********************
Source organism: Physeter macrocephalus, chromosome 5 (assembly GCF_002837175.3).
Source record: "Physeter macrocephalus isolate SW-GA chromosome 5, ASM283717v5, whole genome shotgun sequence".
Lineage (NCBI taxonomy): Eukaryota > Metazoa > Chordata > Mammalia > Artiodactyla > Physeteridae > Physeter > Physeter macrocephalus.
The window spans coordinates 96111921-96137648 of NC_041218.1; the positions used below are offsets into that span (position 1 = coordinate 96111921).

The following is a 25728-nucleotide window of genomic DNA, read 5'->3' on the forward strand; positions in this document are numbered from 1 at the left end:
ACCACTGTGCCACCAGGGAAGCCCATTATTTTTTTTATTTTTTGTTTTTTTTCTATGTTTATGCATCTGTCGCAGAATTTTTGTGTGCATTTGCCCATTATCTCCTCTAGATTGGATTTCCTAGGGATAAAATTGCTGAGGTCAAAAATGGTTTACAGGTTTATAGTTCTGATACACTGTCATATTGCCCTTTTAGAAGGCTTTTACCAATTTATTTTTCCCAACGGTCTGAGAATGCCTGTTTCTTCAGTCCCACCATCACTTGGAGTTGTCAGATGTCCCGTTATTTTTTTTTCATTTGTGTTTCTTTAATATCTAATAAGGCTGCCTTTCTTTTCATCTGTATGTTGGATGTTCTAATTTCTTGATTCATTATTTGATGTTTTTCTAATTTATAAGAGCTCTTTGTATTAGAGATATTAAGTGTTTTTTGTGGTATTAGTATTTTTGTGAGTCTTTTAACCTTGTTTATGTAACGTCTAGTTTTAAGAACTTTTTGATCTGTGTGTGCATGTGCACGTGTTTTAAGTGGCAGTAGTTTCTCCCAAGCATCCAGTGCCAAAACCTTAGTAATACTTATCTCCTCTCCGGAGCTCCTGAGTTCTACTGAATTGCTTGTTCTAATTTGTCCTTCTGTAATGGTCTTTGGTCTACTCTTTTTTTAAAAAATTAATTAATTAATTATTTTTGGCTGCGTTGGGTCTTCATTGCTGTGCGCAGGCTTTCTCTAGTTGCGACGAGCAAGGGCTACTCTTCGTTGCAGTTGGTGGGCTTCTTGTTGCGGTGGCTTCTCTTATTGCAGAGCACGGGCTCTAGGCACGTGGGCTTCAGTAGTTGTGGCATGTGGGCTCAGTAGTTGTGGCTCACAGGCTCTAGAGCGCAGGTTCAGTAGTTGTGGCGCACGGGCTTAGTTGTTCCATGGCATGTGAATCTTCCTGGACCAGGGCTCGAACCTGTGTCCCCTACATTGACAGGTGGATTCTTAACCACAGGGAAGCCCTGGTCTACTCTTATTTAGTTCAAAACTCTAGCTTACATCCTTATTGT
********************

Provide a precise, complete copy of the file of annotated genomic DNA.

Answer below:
Source organism: Physeter macrocephalus, chromosome 5 (assembly GCF_002837175.3).
Source record: "Physeter macrocephalus isolate SW-GA chromosome 5, ASM283717v5, whole genome shotgun sequence".
Lineage (NCBI taxonomy): Eukaryota > Metazoa > Chordata > Mammalia > Artiodactyla > Physeteridae > Physeter > Physeter macrocephalus.
The window spans coordinates 96111921-96137648 of NC_041218.1; the positions used below are offsets into that span (position 1 = coordinate 96111921).

The following is a 25728-nucleotide window of genomic DNA, read 5'->3' on the forward strand; positions in this document are numbered from 1 at the left end:
ACCACTGTGCCACCAGGGAAGCCCATTATTTTTTTTATTTTTTGTTTTTTTTCTATGTTTATGCATCTGTCGCAGAATTTTTGTGTGCATTTGCCCATTATCTCCTCTAGATTGGATTTCCTAGGGATAAAATTGCTGAGGTCAAAAATGGTTTACAGGTTTATAGTTCTGATACACTGTCATATTGCCCTTTTAGAAGGCTTTTACCAATTTATTTTTCCCAACGGTCTGAGAATGCCTGTTTCTTCAGTCCCACCATCACTTGGAGTTGTCAGATGTCCCGTTATTTTTTTTTCATTTGTGTTTCTTTAATATCTAATAAGGCTGCCTTTCTTTTCATCTGTATGTTGGATGTTCTAATTTCTTGATTCATTATTTGATGTTTTTCTAATTTATAAGAGCTCTTTGTATTAGAGATATTAAGTGTTTTTTGTGGTATTAGTATTTTTGTGAGTCTTTTAACCTTGTTTATGTAACGTCTAGTTTTAAGAACTTTTTGATCTGTGTGTGCATGTGCACGTGTTTTAAGTGGCAGTAGTTTCTCCCAAGCATCCAGTGCCAAAACCTTAGTAATACTTATCTCCTCTCCGGAGCTCCTGAGTTCTACTGAATTGCTTGTTCTAATTTGTCCTTCTGTAATGGTCTTTGGTCTACTCTTTTTTTAAAAAATTAATTAATTAATTATTTTTGGCTGCGTTGGGTCTTCATTGCTGTGCGCAGGCTTTCTCTAGTTGCGACGAGCAAGGGCTACTCTTCGTTGCAGTTGGTGGGCTTCTTGTTGCGGTGGCTTCTCTTATTGCAGAGCACGGGCTCTAGGCACGTGGGCTTCAGTAGTTGTGGCATGTGGGCTCAGTAGTTGTGGCTCACAGGCTCTAGAGCGCAGGTTCAGTAGTTGTGGCGCACGGGCTTAGTTGTTCCATGGCATGTGAATCTTCCTGGACCAGGGCTCGAACCTGTGTCCCCTACATTGACAGGTGGATTCTTAACCACAGGGAAGCCCTGGTCTACTCTTATTTAGTTCAAAACTCTAGCTTACATCCTTATTGT